How To Safely Belay A Lead Climber

Don’t you hate it when you’re lead climbing and your belayer short ropes you? Or you look down to see a huge loop of slack laying in the dirt and your belayer chatting on his cell phone? Trust me, I hate that too. The consequences of inattentive or bad belay techniques are potentially fatal. I’d like to offer climbers of all abilities a few tips and equipment suggestions to make sure you’re giving the best lead belay possible.

Check the (belay) technique

First, an effective lead belay requires a certain amount of technique and practice. Managing the amount of slack in the rope system is important to prevent dangerous falls while also allowing the leader to move up with minimal resistance. When belaying, the rope should hang in a small loop, not lower than your knee. Likewise, the belayer should stand close to the wall to minimize the amount of slack in the system and prevent the belayer from being slammed into the wall during a lead fall. Being attentive to your lead climber is also vital. While this may sound obvious, it’s important not to get distracted by a cute girl/guy or even a barking dog, especially while your partner is making difficult moves. You must be able to catch a lead fall. As the belayer, it is your job to anticipate a fall and provide a soft catch by capitalizing on the dynamic belay system. NEVER. LET. GO. OF. THE. ROPE.

Get the gear

A certain amount of specialized equipment can make your lead belay even more effective and even pleasurable for you and your partner. Your average ATC and locking carabiner is certainly safe and sufficient, but to take it to the next level, I highly recommend a few additional pieces. Belay gloves, a GriGri and Belay Specs—the newest dorky trend—are a few things to add to your pack.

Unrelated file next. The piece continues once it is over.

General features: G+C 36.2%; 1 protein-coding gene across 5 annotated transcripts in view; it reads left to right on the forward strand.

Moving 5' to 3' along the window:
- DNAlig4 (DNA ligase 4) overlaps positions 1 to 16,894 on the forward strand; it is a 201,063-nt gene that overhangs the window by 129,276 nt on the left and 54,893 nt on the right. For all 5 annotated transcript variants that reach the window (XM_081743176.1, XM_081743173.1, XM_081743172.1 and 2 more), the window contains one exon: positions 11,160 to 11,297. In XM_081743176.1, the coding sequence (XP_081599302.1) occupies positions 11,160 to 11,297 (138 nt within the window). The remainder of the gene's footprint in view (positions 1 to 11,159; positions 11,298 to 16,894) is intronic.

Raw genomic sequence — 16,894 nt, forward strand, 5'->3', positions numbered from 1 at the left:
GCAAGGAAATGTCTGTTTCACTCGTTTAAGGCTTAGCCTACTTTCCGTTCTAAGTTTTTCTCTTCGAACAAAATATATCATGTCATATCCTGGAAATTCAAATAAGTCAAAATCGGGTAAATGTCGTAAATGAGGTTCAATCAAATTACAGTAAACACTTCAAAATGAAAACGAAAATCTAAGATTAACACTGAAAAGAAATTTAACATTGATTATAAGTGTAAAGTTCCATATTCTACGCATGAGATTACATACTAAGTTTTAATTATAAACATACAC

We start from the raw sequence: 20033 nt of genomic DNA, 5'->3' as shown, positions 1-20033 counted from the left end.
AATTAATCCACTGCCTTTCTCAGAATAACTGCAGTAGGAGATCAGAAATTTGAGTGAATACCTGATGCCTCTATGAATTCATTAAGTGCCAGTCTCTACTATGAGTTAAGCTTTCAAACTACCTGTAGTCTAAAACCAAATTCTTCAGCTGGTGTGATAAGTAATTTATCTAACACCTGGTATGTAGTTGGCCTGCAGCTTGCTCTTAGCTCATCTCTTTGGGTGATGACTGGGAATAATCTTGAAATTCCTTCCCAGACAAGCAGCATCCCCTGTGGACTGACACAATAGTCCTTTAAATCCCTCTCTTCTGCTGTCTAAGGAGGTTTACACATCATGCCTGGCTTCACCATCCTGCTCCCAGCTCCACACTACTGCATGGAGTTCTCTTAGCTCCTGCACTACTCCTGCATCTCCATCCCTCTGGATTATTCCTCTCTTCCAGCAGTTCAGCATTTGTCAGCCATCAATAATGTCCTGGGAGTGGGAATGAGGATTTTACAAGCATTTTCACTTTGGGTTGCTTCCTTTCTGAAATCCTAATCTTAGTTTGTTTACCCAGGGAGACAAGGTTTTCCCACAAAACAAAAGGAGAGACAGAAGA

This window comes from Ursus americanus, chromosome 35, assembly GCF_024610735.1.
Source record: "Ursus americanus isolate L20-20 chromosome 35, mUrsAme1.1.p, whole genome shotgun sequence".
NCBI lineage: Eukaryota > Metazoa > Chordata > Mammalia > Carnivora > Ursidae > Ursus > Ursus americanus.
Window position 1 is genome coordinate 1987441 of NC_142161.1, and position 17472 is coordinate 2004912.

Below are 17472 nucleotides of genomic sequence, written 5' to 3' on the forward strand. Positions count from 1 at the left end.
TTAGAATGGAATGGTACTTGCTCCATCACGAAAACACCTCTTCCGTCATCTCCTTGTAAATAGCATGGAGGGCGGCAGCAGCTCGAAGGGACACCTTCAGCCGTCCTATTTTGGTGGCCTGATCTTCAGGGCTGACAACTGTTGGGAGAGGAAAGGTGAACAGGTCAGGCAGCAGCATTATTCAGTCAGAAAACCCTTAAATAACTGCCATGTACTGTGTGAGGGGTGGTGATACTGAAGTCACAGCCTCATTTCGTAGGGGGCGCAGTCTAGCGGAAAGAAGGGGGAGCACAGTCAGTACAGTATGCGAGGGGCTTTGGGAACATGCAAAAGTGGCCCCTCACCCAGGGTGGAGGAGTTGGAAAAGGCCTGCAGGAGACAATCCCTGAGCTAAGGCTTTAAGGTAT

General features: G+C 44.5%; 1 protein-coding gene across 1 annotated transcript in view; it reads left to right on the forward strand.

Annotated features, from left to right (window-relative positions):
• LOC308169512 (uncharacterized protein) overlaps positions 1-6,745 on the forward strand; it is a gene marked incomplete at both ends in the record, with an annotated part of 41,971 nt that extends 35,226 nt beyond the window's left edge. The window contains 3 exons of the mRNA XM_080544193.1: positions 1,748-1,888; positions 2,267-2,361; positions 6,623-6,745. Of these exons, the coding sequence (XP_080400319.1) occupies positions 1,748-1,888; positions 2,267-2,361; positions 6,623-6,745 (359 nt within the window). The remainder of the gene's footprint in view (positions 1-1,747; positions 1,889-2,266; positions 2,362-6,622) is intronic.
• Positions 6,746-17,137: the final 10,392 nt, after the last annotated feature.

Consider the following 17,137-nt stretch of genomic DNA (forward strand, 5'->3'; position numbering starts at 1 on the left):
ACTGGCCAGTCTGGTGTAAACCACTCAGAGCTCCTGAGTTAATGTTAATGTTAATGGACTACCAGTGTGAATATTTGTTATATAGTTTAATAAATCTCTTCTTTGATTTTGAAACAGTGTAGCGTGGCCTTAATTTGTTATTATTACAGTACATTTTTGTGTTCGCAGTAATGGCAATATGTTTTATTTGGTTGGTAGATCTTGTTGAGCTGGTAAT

I used to think belay gloves were for people who didn’t know how to belay. But I’m finding they’re incredible useful, especially when the fall potential is high. The additional friction with belay gloves allows the belayer to hold onto the rope better during a fall. With thinner diameter ropes becoming the norm, belay gloves allow for a more secure grip on the rope, which is especially important while lowering, rappelling and catching lead falls.

The new Petzl GriGri 2 is lightweight and works with many different rope diameters.  You need a certain amount of technique and practice to safely and efficiently belay a leader with a GriGri. For more information, go to Petzl.com.

Belay specs are new to the U.S. market, but have been used in Europe for several years. They’re small glasses with prism lenses that allow the belayer to keep a constant eye on the climber without bending their neck. When your partner says, “Watch me,” all day long, these glasses allow you to watch them free of neck pain.

As with most skills, it’s essential to practice these techniques, especially with new or unfamiliar equipment. It’s crucial to communicate with your partner and be honest about your experience. Next time you’re out at the crag and that cute guy/girl tries to distract you while you’re belaying your partner, you can look at them through your belay specs and politely let them know that you’re trying to be an attentive belayer.